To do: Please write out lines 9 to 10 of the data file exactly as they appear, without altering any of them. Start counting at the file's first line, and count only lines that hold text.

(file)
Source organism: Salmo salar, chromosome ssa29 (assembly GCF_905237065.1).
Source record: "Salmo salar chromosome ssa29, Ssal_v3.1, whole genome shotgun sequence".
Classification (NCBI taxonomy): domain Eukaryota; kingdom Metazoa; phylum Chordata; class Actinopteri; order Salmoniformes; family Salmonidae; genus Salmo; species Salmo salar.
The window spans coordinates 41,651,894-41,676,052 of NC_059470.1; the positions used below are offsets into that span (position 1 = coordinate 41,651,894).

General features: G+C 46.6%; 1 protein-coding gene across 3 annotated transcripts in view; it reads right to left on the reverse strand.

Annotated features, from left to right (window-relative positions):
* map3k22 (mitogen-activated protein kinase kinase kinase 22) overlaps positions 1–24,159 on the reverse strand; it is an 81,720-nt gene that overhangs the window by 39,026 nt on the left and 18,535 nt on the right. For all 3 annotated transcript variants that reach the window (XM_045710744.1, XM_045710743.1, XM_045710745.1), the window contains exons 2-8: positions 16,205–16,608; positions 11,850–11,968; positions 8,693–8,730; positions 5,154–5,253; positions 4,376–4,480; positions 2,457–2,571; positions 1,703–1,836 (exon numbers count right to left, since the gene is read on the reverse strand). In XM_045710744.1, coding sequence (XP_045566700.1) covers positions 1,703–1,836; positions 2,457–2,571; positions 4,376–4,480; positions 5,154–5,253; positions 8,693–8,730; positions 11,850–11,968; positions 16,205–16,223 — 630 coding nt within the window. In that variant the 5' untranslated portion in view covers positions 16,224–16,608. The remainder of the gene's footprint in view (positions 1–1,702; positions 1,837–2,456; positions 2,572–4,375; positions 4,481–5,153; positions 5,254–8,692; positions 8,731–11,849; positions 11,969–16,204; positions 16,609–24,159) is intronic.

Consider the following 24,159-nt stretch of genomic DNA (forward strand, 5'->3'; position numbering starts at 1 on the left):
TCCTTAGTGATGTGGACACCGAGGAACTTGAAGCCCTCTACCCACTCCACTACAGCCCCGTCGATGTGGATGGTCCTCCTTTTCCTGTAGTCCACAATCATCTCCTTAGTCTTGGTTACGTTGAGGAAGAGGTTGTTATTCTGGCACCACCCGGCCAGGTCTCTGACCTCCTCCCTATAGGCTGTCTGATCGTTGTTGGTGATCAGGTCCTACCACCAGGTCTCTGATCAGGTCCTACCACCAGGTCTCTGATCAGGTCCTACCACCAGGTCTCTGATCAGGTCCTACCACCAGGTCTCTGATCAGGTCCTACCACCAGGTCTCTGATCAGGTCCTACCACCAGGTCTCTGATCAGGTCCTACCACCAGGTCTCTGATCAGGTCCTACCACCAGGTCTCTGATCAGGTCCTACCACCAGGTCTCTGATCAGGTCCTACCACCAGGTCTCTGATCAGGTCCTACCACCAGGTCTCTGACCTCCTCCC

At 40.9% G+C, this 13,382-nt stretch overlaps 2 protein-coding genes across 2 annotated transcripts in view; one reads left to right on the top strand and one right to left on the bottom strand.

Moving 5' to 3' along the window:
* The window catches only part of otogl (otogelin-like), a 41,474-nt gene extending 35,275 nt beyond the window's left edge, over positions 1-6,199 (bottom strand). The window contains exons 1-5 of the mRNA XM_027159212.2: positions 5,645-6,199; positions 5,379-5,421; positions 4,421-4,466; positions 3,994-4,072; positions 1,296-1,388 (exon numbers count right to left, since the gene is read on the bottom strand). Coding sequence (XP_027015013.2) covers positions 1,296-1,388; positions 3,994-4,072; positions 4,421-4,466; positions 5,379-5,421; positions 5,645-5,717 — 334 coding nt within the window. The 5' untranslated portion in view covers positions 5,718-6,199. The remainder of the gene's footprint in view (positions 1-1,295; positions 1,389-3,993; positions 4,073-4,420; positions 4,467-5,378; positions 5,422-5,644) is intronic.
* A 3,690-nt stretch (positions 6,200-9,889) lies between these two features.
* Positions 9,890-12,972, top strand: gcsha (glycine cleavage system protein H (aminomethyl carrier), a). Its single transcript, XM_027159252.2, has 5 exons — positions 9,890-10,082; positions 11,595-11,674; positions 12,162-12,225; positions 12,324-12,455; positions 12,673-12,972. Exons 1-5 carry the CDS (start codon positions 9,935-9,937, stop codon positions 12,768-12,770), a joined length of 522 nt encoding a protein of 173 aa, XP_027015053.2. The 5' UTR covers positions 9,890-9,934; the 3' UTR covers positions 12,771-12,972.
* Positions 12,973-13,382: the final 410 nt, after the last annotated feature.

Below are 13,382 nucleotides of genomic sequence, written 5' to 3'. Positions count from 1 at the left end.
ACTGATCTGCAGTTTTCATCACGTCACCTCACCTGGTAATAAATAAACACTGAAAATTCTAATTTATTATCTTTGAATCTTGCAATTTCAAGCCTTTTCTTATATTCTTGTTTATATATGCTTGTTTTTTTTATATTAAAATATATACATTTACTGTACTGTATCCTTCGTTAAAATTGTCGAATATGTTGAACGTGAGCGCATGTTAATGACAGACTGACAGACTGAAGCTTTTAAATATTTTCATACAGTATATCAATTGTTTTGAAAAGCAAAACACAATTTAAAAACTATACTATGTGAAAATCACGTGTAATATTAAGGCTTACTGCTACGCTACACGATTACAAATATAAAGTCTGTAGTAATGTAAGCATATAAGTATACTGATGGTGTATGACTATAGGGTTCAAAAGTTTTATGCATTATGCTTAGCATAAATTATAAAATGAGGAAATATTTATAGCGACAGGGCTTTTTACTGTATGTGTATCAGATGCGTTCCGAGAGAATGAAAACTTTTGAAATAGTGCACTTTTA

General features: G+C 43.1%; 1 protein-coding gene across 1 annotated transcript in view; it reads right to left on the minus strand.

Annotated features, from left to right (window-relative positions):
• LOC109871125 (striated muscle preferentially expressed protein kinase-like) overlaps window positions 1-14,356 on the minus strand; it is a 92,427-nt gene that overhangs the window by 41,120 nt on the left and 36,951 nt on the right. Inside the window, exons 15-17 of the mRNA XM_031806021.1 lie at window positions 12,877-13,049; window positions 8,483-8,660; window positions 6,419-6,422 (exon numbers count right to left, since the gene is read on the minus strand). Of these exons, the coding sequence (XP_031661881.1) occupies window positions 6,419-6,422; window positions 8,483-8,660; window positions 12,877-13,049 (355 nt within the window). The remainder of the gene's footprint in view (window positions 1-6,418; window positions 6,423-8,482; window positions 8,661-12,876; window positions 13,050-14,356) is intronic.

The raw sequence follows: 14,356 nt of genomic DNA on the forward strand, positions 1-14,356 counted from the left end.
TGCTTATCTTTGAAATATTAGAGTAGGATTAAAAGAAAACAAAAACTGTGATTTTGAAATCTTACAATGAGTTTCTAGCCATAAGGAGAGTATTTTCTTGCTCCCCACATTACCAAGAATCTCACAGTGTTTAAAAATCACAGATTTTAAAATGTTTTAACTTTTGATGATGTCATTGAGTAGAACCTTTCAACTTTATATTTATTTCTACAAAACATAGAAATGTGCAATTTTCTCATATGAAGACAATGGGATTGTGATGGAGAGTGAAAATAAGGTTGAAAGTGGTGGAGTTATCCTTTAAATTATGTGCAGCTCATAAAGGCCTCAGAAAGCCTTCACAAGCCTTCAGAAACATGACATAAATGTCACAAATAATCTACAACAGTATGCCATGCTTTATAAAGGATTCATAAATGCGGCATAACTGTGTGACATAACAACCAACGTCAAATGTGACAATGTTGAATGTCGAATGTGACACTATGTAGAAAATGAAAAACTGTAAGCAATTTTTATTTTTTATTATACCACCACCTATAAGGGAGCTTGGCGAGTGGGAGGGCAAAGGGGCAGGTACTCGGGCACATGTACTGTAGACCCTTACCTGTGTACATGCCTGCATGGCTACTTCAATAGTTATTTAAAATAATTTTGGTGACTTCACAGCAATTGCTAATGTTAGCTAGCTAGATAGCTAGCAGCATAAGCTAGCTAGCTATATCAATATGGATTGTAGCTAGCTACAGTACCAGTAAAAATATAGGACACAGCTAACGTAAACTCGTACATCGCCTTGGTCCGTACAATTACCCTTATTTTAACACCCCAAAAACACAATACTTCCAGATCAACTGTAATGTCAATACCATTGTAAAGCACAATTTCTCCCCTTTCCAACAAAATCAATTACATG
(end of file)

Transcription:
TCCTTAGTGATGTGGACACCGAGGAACTTGAAGCCCTCTACCCACTCCACTACAGCCCCGTCGATGTGGATGGTCCTCCTTTTCCTGTAGTCCACAATCATCTCCTTAGTCTTGGTTACGTTGAGGAAGAGGTTGTTATTCTGGCACCACCCGGCCAGGTCTCTGACCTCCTCCCTATAGGCTGTCTGATCGTTGTTGGTGATCAGGTCCTACCACCAGGTCTCTGATCAGGTCCTACCACCAGGTCTCTGATCAGGTCCTACCACCAGGTCTCTGATCAGGTCCTACCACCAGGTCTCTGATCAGGTCCTACCACCAGGTCTCTGATCAGGTCCTACCACCAGGTCTCTGATCAGGTCCTACCACCAGGTCTCTGATCAGGTCCTACCACCAGGTCTCTGATCAGGTCCTACCACCAGGTCTCTGATCAGGTCCTACCACCAGGTCTCTGATCAGGTCCTACCACCAGGTCTCTGACCTCCTCCC

At 40.9% G+C, this 13,382-nt stretch overlaps 2 protein-coding genes across 2 annotated transcripts in view; one reads left to right on the top strand and one right to left on the bottom strand.